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Queues

Chapter 18: Learning Objectives


You should be able to:
LO 18.1 What imbalance does the existence of a waiting line reveal?
LO 18.2 What causes waiting lines to form, and why is it impossible to eliminate them
completely?
LO 18.3 What metrics are used to help managers analyze waiting lines?
LO 18.4 What very important lesson does the constant service time model provide for managers?
LO 18.4 What are some psychological approaches to managing lines, and why might a manager
want to use them?
Waiting Lines
• Waiting lines occur in all sorts of service systems
• Wait time is non-value added
• Wait time ranges from the acceptable to the emergent
• Short waits in a drive-thru
• Sitting in an airport waiting for a delayed flight
• Waiting for emergency service personnel
• Waiting time costs
• Lower productivity
• Reduced competitiveness
• Wasted resources
• Diminished quality of life

LO 18.1
Queuing Theory
• Queuing theory
• Mathematical approach to the analysis of waiting lines
• Applicable to many environments
• Call centers
• Banks
• Post offices
• Restaurants
• Theme parks
• Telecommunications systems
• Traffic management

LO 18.1
Why Is There Waiting?
• Waiting lines tend to form even when a system is not fully loaded
• Variability
• Arrival and service rates are variable
• Services cannot be completed ahead of time and stored for later use

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LO 18.2
Waiting Lines:
Managerial Implications
• Why waiting lines cause concern:
1. The cost to provide waiting space
2. A possible loss of business when customers leave the line before being served or refuse to
wait at all
3. A possible loss of goodwill
4. A possible reduction in customer satisfaction
5. Resulting congestion may disrupt other business operations and/or customers
Waiting Line Management
• The goal of waiting line management is to minimize total costs:
• Costs associated with customers waiting for service
• Capacity cost

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Waiting Line Characteristics
• The basic characteristics of waiting lines
1. Population source
2. Number of servers (channels)
3. Arrival and service patterns
4. Queue discipline

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Simple Queuing System

System

Processing Order

Calling
population Arrivals Waiting Service Exit
line

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Population Source
• Infinite source
• Customer arrivals are unrestricted
• The number of potential customers greatly exceeds system capacity
• Finite source
• The number of potential customers is limited

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Channels and Phases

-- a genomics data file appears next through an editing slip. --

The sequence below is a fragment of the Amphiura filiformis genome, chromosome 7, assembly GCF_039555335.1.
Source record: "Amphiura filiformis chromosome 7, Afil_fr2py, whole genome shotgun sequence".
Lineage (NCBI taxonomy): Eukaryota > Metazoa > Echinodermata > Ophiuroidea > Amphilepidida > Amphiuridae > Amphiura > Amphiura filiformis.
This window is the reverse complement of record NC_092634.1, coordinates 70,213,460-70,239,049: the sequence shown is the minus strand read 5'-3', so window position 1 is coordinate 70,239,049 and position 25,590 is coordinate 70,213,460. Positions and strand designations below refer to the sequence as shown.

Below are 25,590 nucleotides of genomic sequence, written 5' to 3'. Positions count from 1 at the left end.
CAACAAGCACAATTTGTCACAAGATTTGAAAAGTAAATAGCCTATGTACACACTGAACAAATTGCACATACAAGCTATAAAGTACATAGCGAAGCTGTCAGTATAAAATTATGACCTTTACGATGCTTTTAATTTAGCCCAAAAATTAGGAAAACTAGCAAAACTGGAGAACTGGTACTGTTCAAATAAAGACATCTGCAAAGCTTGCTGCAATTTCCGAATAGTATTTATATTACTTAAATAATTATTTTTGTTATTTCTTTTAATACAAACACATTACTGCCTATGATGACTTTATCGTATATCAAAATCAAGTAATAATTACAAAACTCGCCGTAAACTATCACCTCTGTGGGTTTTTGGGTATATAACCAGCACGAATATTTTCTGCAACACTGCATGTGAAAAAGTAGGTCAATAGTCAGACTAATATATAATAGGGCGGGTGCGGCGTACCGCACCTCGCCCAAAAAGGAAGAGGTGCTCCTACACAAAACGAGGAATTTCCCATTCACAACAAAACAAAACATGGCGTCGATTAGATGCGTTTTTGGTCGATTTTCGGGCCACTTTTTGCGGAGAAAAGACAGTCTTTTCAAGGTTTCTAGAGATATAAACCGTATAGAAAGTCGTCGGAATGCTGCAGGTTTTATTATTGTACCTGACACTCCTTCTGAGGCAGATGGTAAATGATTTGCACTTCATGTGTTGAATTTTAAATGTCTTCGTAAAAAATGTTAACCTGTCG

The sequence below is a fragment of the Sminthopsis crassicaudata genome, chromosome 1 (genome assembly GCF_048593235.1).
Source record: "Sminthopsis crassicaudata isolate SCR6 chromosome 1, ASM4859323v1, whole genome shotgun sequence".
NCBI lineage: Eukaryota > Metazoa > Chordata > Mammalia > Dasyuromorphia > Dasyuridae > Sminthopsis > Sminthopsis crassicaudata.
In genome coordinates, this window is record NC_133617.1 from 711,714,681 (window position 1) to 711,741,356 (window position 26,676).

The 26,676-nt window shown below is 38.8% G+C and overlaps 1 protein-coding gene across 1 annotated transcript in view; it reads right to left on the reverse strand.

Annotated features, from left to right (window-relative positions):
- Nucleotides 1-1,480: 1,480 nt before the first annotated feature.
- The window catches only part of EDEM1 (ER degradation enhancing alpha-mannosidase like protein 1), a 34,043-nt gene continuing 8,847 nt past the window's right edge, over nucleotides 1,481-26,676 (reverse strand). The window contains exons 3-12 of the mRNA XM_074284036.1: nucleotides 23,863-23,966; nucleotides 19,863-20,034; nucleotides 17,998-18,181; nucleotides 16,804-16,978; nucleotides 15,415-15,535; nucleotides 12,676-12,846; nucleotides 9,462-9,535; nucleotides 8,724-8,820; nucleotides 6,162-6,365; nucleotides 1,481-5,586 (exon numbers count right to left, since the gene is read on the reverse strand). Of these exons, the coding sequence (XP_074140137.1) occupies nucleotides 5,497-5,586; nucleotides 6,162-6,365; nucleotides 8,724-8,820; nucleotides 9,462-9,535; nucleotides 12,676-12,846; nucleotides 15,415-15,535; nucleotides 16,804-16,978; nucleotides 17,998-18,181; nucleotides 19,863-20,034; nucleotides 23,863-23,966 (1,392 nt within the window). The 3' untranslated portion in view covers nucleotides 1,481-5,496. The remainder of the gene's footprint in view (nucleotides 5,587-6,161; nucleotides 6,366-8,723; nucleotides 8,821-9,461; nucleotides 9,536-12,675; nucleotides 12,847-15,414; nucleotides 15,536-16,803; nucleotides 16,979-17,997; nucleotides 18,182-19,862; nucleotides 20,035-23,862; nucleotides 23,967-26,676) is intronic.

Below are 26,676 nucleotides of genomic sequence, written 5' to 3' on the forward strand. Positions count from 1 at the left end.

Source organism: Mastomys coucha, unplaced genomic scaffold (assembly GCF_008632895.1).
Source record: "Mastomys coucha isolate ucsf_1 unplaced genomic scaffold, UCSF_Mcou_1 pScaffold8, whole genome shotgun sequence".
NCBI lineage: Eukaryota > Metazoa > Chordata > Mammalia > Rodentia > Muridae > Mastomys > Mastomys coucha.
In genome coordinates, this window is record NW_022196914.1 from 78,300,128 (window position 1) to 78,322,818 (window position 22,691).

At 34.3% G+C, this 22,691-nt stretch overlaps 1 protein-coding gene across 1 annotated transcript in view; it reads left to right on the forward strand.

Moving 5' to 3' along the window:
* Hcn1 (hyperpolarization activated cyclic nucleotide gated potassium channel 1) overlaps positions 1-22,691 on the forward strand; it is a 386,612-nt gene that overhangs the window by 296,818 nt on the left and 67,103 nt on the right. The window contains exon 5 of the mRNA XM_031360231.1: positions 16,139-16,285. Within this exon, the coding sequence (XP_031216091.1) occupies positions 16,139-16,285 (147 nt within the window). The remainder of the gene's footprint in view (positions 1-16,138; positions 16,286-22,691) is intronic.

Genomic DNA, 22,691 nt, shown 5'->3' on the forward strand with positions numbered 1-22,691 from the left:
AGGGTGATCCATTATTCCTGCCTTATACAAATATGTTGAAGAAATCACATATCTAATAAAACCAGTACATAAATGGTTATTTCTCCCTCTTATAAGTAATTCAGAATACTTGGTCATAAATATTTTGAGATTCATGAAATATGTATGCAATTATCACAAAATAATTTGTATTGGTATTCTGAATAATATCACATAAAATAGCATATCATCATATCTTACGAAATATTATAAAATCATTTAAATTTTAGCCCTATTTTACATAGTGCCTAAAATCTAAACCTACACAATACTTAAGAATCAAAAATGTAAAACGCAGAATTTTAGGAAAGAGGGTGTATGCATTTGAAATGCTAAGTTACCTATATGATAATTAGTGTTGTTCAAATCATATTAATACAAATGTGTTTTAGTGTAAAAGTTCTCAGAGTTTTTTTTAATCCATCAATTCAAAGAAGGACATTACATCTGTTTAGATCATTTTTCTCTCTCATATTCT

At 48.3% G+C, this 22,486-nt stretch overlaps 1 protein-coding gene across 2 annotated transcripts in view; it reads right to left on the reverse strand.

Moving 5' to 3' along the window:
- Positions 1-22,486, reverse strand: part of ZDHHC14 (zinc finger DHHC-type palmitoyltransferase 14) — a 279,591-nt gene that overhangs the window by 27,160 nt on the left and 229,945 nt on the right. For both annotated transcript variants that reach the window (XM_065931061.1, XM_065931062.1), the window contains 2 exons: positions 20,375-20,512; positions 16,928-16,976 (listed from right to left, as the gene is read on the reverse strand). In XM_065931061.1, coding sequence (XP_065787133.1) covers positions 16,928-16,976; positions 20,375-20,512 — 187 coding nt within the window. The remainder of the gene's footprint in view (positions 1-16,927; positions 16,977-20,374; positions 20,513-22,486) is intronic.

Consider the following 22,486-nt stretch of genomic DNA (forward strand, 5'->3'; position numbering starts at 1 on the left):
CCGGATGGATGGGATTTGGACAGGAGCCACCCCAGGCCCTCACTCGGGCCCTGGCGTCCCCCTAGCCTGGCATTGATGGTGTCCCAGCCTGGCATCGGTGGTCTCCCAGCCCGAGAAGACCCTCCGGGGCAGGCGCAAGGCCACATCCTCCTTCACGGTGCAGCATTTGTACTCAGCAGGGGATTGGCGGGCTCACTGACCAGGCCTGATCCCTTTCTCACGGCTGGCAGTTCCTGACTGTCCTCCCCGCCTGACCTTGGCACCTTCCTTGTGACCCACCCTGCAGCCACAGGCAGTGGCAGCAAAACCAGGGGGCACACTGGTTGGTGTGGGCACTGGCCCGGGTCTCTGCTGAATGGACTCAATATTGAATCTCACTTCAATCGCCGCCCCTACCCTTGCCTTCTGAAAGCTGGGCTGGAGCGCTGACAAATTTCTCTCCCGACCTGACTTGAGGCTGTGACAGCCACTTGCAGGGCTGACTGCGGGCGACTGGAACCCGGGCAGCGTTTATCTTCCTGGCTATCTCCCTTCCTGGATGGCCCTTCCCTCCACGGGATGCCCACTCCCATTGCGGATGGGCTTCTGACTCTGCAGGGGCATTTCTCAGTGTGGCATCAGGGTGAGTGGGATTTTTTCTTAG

• Channel
• A server in a service system
• It is assumed that each channel can handle one customer at a time
• Phases
• The number of steps in a queuing system

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Common Queuing Systems

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Arrival and Service Patterns
• Arrival pattern
• Most commonly used models assume the arrival rate can be described by the Poisson
distribution
• Arrivals per unit of time
• Equivalently, interarrival times are assumed to follow the negative exponential distribution
• The time between arrivals
• Service pattern
• Service times are frequently assumed to follow a negative exponential distribution
Poisson and Negative Exponential

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Queue Discipline
• Queue discipline
• The order in which customers are processed
• Most commonly encountered rule is that service is provided on a first-come, first-served
(FCFS) basis
• Non FCFS applications do not treat all customer waiting costs as the same

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Waiting Line Metrics
• Managers typically consider five measures when evaluating waiting line
performance:
1. The average number of customers waiting (in line or in the system)
2. The average time customers wait (in line or in the system)
3. System utilization
4. The implied cost of a given level of capacity and its related waiting line
5. The probability that an arrival will have to wait for service

LO 18.3
Waiting Line Performance

The average number waiting in line and the average time customers
wait in line increase exponentially as the system utilization increases

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LO 18.3
Queuing Models: Infinite Source
• Four basic infinite source models
• All assume a Poisson arrival rate
1. Single server, exponential service time
2. Single server, constant service time
3. Multiple servers, exponential service time
4. Multiple priority service, exponential service time

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Infinite-Source Symbols
  Customer arrival rate
  Service rate per server
Lq  The average number of customers waiting for service
Ls  The average number of customer in the system
r  The average number of customers being served
  The system utilization
Wq  The average time customers wait in line
Ws  The average time customersspend in the system
1   Service time
P0  The probability of zero units in the system
Pn  The probability of n units in the system
M  The number of servers (channels)
Lmax  The maximum expected number wai ting in line